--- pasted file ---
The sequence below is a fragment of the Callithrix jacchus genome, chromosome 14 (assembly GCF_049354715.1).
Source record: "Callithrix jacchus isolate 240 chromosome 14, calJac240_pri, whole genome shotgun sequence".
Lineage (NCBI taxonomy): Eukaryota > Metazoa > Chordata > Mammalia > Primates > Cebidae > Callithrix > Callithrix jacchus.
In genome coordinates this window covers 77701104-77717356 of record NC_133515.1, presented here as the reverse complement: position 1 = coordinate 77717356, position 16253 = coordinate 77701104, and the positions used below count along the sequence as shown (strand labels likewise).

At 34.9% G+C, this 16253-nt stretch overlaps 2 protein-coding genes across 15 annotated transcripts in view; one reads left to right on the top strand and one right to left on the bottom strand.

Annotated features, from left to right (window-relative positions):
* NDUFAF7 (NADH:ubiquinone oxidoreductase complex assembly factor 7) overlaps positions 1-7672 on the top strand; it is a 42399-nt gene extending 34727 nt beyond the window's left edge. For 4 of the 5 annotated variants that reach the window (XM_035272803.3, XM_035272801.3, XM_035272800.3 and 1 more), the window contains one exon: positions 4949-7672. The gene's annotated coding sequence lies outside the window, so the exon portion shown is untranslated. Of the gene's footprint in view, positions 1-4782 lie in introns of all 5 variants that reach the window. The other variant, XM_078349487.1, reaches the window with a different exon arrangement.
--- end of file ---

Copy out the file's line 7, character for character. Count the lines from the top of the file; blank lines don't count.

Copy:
* NDUFAF7 (NADH:ubiquinone oxidoreductase complex assembly factor 7) overlaps positions 1-7672 on the top strand; it is a 42399-nt gene extending 34727 nt beyond the window's left edge. For 4 of the 5 annotated variants that reach the window (XM_035272803.3, XM_035272801.3, XM_035272800.3 and 1 more), the window contains one exon: positions 4949-7672. The gene's annotated coding sequence lies outside the window, so the exon portion shown is untranslated. Of the gene's footprint in view, positions 1-4782 lie in introns of all 5 variants that reach the window. The other variant, XM_078349487.1, reaches the window with a different exon arrangement.